Author's Note

Benjamin wrote about the phenomenon of collecting while being a collector himself. What makes these observations so rich is the nuance that, drawing on his knowledge of the history of collecting, he is able to tease out.

"Allegories are in the realm of thoughts, what ruins are in the realm of things." "The Origins of German Tragic Drama", pt. II [sec. 6]

Author's Note

"The Origins of German Tragic Drama" is really an intellectual history of seventeenth-century Europe, as framed by the issues that matter most for an understanding of this particularly German dramatic genre. If not based on deep reading, this work nevertheless remains one of the seminal studies of the time and place. In it, Benjamin delves into the "mood" of the times and, in particular, the combination of encyclopedic erudition, collecting and taste for allegory. His view that a theological and psychological principle—a created world plagued by Original Sin manifested in the melancholy of those who know their fate but cannot alter it in the slightest—was manifested in an intellectual taste for collecting things which was, in turn, reflected in the profusion of allegory in the arts, remains compelling if always open to refutation.

"I am unpacking my library. . . I must ask you to join me in the disorder of crates that have been wrenched open, the air saturated with the dust of wood, the floor covered with torn paper, to join me among piles of volumes that are seeing daylight again after two years of darkness, so that you may be ready to share with me a bit of the mood—it is certainly not an elegaic mood but, rather, one of anticipation—which these books arouse in a genuine collector. For such a man is speaking to you. . . what I am really concerned with is giving you some insight into the relationship of a book collector to his possessions, into collecting rather than a collector." [p.486]

Author's Note
1:38 I met Paul at the Flea Market one Sunday. I walked around to the different tables filled with flotsam and jetsam (read: "junk") and talked with the vendors. I asked them about their things; where they came from; what, if anything they thought about the objects, etc. I had in mind some of Benjamin’s answers to these questions. Paul immediately responded constructively, full of thoughts and ideas. We arranged to meet a few days later at what was then his regular location, on the east side of Avenue A between 7th and 6th Streets in the East Village.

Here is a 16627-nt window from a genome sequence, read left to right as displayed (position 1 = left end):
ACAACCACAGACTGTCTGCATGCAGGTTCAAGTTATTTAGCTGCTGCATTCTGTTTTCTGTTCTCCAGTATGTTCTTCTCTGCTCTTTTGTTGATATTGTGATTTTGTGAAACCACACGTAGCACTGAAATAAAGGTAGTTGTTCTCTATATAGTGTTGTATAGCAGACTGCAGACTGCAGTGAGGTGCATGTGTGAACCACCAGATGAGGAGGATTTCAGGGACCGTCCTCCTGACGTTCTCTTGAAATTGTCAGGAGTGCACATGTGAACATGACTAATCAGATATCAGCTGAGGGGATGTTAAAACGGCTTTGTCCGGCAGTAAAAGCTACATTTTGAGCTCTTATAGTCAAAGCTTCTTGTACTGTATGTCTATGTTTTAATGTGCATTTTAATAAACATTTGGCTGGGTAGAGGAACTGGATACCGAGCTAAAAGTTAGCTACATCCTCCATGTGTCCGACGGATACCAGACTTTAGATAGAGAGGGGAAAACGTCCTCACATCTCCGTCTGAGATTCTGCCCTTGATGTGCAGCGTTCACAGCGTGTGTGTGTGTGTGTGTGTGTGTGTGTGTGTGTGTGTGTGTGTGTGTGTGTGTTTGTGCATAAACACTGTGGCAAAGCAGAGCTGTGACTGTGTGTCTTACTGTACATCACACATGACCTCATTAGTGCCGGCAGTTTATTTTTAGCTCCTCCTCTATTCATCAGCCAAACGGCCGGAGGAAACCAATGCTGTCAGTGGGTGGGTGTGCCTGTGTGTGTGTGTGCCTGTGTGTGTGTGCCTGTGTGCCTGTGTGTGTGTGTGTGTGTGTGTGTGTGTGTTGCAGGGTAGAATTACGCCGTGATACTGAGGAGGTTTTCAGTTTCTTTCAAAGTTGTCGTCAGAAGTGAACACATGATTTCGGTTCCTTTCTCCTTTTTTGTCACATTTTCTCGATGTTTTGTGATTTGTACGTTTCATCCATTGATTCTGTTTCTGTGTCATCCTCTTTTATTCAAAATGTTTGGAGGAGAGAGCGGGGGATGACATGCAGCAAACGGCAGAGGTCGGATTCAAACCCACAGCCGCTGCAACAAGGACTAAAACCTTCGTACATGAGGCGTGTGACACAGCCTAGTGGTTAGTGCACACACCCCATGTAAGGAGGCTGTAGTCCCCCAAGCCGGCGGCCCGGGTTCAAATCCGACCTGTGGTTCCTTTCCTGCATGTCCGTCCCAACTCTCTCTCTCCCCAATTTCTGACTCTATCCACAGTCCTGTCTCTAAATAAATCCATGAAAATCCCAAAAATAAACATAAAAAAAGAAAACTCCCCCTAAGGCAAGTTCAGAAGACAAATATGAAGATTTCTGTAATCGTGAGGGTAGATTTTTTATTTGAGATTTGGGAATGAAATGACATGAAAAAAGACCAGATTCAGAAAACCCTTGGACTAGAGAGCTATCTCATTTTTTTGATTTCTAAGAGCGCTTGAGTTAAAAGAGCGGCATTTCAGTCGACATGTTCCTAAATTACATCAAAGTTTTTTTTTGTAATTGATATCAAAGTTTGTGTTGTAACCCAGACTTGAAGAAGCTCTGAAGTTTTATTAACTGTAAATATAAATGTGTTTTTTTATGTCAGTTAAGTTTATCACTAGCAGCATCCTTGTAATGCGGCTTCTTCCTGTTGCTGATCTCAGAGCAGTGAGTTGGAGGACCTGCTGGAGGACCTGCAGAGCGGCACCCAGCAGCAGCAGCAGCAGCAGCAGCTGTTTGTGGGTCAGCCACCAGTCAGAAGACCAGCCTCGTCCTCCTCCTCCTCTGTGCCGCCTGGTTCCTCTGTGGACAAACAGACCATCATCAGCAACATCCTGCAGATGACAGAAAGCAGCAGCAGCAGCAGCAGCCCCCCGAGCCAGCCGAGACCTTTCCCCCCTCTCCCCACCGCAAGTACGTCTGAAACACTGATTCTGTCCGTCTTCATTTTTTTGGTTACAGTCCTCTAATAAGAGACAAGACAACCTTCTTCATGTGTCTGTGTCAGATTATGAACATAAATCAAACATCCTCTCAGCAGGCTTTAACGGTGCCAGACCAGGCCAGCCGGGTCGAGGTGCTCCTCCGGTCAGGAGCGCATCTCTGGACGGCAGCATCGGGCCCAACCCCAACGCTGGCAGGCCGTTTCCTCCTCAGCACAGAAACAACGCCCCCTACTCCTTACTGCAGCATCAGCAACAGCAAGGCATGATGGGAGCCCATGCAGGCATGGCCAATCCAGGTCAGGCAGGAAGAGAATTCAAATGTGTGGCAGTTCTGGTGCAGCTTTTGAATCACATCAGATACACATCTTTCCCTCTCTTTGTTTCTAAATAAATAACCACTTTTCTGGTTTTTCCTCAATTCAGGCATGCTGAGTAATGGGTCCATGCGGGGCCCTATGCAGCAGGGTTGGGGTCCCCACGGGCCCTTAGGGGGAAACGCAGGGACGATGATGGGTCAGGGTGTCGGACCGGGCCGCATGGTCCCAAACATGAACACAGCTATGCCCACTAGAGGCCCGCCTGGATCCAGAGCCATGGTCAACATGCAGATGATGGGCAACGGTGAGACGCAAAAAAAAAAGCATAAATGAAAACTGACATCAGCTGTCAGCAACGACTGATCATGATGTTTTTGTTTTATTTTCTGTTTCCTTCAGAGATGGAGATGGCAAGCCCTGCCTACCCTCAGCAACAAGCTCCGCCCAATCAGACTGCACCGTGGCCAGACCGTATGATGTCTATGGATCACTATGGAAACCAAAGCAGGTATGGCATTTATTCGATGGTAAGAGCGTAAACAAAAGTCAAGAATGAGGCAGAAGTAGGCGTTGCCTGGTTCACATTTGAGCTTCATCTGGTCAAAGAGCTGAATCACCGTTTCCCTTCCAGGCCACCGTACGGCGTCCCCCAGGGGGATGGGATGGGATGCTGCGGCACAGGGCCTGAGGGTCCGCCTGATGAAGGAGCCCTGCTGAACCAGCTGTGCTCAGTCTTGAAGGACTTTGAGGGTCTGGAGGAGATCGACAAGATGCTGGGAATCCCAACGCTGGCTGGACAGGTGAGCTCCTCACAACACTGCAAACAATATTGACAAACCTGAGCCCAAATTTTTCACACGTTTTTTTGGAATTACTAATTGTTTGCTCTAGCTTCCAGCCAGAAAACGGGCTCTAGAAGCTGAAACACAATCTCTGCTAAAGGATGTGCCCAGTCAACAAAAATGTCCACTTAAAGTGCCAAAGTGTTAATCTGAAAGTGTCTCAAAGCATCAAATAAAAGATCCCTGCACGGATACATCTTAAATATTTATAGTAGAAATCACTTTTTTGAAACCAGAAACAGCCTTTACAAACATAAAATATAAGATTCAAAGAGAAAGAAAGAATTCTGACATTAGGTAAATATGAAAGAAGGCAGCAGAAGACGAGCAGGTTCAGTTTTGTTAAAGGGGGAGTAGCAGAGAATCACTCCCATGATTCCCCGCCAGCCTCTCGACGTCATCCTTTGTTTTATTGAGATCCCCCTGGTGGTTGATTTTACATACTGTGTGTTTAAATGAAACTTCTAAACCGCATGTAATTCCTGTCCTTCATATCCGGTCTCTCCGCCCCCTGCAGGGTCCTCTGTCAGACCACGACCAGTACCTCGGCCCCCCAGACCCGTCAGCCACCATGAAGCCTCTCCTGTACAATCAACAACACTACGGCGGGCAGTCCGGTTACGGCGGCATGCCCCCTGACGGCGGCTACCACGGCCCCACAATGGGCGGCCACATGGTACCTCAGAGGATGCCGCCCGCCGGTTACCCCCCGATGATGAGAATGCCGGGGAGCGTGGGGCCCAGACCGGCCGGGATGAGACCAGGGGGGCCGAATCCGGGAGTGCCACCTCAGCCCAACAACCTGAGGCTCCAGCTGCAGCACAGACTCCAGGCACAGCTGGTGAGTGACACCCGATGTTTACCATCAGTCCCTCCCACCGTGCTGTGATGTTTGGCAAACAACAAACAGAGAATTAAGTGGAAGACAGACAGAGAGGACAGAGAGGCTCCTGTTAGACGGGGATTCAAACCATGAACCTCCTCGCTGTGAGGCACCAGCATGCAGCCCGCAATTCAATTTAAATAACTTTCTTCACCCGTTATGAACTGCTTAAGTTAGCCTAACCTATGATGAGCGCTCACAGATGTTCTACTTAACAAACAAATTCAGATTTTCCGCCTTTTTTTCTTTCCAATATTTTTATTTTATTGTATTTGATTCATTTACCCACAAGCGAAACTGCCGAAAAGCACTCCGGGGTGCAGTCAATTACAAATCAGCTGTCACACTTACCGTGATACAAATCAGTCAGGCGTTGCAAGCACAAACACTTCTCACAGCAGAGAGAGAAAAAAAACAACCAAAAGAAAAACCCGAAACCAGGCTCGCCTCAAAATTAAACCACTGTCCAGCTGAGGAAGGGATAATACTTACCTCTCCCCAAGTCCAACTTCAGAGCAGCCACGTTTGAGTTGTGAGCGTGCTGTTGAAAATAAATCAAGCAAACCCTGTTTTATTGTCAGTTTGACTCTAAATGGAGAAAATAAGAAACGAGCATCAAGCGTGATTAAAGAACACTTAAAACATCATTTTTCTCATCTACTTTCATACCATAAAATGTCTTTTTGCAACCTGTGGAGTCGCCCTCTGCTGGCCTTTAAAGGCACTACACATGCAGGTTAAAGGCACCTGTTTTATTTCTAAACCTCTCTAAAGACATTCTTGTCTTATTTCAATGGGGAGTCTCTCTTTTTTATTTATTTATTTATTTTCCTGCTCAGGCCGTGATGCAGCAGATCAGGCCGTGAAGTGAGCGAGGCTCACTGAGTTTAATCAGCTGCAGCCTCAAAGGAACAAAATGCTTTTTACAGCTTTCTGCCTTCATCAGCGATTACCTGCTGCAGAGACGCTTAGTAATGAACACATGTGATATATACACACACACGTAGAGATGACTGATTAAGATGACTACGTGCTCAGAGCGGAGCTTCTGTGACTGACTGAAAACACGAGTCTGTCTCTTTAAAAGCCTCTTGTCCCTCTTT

Photographs are of Benjamin as a child.
"For childhood is the divining rod of melancholy" ("Marseilles")
"The collector’s passion is a divining rod that guides him to new sources....." ("Eduard Fuchs")

this photograph of Franz Kafka as a child was owned by Benjamin
"Each stone he finds, each flower he picks, and each butterfly he catches is already the start of a collection, and every single thing he owns makes up one great collection. In him this passion shows its true face, the stern Indian expression that lingers on, but with a dimmed and manic glow, in antiquarians, researchers, bibliomaniacs." ("Untidy Child", "One-Way Street")

Author's Note

Dürer’s "Melancolia I"
This engraving and its theme were of central importance to Aby Warburg’s "Pagan-Antique Prophecy in Words and Images in the Age of Luther" [1920], a work Benjamin cites at crucial locations towards the end of The Origins of German Tragic Drama, but also to other, closer members of the Warburg Circle. Fritz Saxl and Erwin Panofsky published their study of Melancolia I as the second of the Warburg Library Studies (1923) and this work, too, was cited with passion by Benjamin (he urged his friend Scholem, at the time librarian of The Hebrew University of Jerusalem, to buy it as soon as possible).

Benjamin in the Bibliothèque Nationale, Paris 1937
"The purchasing done by a book collector has very little in common with that done in a bookshop. . . I have made my most memorable purchases on trips, as a transient." (p.488)

Notes Continued >>